A large group of developers who create parental control apps have united to demand that Apple devises a technical solution that will allow them to continue working on the iPhone. They have gone so far create a website and propose a specification for an API that would give their apps sufficient access to track and limit the use of apps.
The move is needed because Apple recently blocked many of these apps because they were using the mobile device management (MDM) features on the iPhone. Apple has established a policy that these functions may only be used by companies.
There were two ways to interpret that move. The first is that it was part of a larger assessment of the use of MDM following what Apple saw earlier this year as Facebook's abuse of the feature. The second way, as these app makers claim, is that it is simply an anti-competitive way to protect Apple & # 39; s own screen time and parental controls. "When Apple released its own screen time management tool, it also began to remove well-known brands from the store or block updates to their apps," they write on their website.
1 / This article is, if true, very disturbing. When it comes to the personal digital consumption of our children, users want and deserve more options and access to various apps / controls to meet our often specific & niche management needs, not less. https://t.co/UUvJJp1nzF
– Tony Fadell (@tfadell) April 28, 2019
As Jack Nicas on the New York Times notes, this movement was partly encouraged by the encouragement of a former Apple CEO, Tony Fadell. In a Twitter thread earlier this year, Fadell argued that Apple should create a fully-featured API so that companies could create full-fledged track apps for parents that might work on different software platforms.
The Times has reportedly also seen a message from Fadell to the developers that reads: "I will send it out to the world – make sure it is ready FOR WWDC." "The timing is significant. It can put pressure on Apple to respond to an event that typically demonstrates the ability of the software – or at least cause concerns about anti-competitive practices at Apple during the event to people is.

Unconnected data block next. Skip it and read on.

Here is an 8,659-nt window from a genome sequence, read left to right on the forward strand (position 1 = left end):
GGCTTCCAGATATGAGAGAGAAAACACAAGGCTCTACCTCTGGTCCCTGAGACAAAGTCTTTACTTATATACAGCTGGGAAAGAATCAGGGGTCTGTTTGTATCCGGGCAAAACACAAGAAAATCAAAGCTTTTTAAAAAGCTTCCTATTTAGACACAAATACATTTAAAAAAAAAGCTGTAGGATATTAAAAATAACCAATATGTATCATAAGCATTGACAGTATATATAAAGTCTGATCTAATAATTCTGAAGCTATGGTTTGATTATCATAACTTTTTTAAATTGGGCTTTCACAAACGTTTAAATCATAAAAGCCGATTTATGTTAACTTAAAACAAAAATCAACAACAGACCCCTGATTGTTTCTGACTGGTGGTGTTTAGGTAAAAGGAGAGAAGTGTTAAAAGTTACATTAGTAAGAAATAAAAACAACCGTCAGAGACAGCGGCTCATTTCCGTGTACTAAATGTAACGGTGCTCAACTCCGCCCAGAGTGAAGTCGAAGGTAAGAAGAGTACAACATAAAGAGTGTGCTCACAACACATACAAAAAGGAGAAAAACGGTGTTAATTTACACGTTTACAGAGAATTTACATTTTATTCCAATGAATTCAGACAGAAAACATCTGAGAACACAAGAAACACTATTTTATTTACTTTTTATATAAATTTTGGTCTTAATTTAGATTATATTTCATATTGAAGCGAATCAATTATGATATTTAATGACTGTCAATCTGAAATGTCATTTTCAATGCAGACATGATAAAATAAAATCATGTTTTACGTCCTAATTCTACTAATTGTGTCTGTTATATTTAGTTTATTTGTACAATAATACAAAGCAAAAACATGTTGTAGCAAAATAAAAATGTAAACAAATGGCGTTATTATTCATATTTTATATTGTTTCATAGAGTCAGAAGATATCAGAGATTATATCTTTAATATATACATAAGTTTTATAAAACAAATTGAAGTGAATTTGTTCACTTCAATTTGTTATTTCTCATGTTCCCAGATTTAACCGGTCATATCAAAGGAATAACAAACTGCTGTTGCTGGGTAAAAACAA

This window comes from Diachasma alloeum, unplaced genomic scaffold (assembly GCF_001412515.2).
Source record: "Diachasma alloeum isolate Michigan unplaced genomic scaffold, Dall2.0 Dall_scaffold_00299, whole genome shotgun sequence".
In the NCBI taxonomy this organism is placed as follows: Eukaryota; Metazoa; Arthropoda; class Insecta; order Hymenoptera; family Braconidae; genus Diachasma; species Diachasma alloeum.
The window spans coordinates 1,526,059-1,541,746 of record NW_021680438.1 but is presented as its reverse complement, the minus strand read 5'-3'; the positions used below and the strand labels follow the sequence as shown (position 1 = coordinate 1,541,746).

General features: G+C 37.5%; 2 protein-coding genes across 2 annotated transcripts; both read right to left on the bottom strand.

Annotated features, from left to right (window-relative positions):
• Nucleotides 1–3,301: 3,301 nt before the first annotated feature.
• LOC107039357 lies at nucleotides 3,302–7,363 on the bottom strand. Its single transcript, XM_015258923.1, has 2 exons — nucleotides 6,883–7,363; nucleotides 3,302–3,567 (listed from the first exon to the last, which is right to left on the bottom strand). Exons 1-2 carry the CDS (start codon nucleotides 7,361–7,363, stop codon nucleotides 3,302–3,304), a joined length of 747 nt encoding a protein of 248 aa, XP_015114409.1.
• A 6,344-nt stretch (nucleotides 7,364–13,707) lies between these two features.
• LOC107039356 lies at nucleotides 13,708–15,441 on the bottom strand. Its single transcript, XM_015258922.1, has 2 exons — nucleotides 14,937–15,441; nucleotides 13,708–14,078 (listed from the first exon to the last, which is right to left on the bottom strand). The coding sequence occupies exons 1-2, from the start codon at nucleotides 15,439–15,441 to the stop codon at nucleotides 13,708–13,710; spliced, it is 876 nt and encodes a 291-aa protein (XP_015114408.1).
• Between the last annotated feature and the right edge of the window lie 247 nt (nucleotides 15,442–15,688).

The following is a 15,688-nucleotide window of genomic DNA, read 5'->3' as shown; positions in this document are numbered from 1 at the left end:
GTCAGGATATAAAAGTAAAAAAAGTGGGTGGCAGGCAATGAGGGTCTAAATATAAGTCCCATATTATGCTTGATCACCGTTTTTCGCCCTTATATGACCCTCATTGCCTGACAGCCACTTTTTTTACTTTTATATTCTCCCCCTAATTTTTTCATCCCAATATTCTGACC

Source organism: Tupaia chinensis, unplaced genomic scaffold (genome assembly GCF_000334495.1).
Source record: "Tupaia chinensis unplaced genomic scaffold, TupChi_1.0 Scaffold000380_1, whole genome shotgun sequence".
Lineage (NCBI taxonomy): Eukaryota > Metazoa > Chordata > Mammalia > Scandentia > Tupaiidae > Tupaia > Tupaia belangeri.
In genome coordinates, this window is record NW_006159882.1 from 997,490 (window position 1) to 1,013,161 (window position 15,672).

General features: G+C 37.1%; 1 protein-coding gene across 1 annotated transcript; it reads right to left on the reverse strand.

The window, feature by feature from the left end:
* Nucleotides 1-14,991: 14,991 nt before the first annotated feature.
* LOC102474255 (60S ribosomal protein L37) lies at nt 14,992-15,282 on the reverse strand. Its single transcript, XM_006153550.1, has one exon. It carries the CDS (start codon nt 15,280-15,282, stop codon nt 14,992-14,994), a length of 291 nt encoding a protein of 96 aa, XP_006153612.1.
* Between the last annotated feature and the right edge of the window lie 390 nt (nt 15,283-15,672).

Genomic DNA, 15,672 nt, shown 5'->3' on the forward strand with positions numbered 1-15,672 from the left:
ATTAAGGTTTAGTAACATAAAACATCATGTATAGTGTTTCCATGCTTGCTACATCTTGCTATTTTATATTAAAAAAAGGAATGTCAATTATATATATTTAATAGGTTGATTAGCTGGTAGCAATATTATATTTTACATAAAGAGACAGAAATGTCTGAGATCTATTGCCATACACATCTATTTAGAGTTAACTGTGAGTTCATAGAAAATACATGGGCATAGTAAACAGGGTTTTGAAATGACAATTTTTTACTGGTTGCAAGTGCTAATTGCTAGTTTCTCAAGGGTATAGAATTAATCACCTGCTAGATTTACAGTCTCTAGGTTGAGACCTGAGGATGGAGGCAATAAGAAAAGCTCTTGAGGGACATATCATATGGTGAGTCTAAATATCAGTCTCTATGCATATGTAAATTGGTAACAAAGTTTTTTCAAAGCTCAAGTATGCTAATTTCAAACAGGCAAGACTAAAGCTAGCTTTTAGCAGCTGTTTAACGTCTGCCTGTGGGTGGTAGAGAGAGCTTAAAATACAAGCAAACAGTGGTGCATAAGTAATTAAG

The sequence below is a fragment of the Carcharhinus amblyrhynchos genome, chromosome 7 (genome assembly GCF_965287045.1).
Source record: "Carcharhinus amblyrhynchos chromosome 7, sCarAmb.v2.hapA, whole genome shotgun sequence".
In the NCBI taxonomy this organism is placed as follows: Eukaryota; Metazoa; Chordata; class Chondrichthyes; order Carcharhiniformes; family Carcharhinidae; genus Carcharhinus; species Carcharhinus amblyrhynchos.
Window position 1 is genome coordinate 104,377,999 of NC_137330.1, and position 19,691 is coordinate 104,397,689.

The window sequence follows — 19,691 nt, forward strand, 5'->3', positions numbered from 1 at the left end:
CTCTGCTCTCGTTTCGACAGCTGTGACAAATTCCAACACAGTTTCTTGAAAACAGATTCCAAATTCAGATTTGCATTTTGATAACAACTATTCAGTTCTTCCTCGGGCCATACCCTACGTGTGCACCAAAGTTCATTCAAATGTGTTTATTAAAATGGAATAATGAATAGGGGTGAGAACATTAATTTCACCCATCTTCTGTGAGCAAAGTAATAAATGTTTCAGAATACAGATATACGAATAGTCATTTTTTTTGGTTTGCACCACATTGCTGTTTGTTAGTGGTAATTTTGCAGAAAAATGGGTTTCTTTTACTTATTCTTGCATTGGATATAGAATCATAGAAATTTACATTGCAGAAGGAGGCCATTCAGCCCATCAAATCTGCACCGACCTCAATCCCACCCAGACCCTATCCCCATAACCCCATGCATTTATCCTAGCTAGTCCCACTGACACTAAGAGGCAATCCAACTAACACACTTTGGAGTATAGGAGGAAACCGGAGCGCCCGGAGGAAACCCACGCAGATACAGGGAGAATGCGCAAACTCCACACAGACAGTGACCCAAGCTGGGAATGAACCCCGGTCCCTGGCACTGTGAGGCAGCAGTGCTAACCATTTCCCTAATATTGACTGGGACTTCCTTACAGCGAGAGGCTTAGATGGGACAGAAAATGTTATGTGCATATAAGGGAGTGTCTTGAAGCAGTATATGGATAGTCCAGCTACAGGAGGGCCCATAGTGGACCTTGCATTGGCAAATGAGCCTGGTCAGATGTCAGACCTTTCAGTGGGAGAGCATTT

Anyway, such worries will put pressure on everyone's mind. Yesterday Apple published a page that defended the App Store practices. The company responded to an antitrust case with huge implications and a formal EU investigation, both of which are currently ongoing.
Concerns about Apple that were recording third-party parental control apps were great enough that Apple felt compelled to respond with a long letter in which it defended its decision. The company argued that it drew the apps because it was dangerous to use MDM outside of a business context:
Apple has always supported third-party apps in the App Store that allow parents to manage their children's devices. Unlike what the New York Times reported on the weekend, this is not a competition issue. It is a matter of security.
In this app category and in each category, we strive to offer a competitive, innovative app ecosystem.
By calling an API, the developers group asks Apple to do real technical work in support of its commitment to a "competitive, innovative app ecosystem." The developers call for "at least one of the following":
1. Access to app usage data
2. Ability to block app access
3. Ability to filter web traffic
It is probably a difficult question. Proposing a specification for an API is one thing, actually convincing Apple that it is the right methodology and protecting user privacy is something completely different – not to mention convincing Apple about the technical effort to deliver to create it.
We have approached Apple for comments and will let you know if we will hear again.